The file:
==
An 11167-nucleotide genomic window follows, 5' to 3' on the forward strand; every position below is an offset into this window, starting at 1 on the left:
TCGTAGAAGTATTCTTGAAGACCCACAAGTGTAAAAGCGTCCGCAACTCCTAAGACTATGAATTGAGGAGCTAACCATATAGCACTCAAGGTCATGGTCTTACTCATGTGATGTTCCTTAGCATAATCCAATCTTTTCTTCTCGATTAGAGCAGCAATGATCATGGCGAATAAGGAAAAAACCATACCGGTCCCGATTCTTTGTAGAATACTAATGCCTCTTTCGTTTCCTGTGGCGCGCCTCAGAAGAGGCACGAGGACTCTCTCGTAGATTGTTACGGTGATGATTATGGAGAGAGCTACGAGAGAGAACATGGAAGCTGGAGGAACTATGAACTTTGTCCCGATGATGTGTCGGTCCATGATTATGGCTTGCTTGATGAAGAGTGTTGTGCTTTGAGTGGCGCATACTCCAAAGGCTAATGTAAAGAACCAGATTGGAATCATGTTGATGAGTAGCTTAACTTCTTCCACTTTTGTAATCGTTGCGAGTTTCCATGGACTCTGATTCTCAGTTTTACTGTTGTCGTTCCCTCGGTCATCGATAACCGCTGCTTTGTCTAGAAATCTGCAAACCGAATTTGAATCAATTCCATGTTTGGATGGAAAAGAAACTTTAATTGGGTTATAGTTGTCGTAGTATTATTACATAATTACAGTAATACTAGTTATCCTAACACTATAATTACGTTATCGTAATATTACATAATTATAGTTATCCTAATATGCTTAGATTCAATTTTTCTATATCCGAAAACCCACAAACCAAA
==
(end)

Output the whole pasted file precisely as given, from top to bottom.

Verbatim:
An 11167-nucleotide genomic window follows, 5' to 3' on the forward strand; every position below is an offset into this window, starting at 1 on the left:
TCGTAGAAGTATTCTTGAAGACCCACAAGTGTAAAAGCGTCCGCAACTCCTAAGACTATGAATTGAGGAGCTAACCATATAGCACTCAAGGTCATGGTCTTACTCATGTGATGTTCCTTAGCATAATCCAATCTTTTCTTCTCGATTAGAGCAGCAATGATCATGGCGAATAAGGAAAAAACCATACCGGTCCCGATTCTTTGTAGAATACTAATGCCTCTTTCGTTTCCTGTGGCGCGCCTCAGAAGAGGCACGAGGACTCTCTCGTAGATTGTTACGGTGATGATTATGGAGAGAGCTACGAGAGAGAACATGGAAGCTGGAGGAACTATGAACTTTGTCCCGATGATGTGTCGGTCCATGATTATGGCTTGCTTGATGAAGAGTGTTGTGCTTTGAGTGGCGCATACTCCAAAGGCTAATGTAAAGAACCAGATTGGAATCATGTTGATGAGTAGCTTAACTTCTTCCACTTTTGTAATCGTTGCGAGTTTCCATGGACTCTGATTCTCAGTTTTACTGTTGTCGTTCCCTCGGTCATCGATAACCGCTGCTTTGTCTAGAAATCTGCAAACCGAATTTGAATCAATTCCATGTTTGGATGGAAAAGAAACTTTAATTGGGTTATAGTTGTCGTAGTATTATTACATAATTACAGTAATACTAGTTATCCTAACACTATAATTACGTTATCGTAATATTACATAATTATAGTTATCCTAATATGCTTAGATTCAATTTTTCTATATCCGAAAACCCACAAACCAAA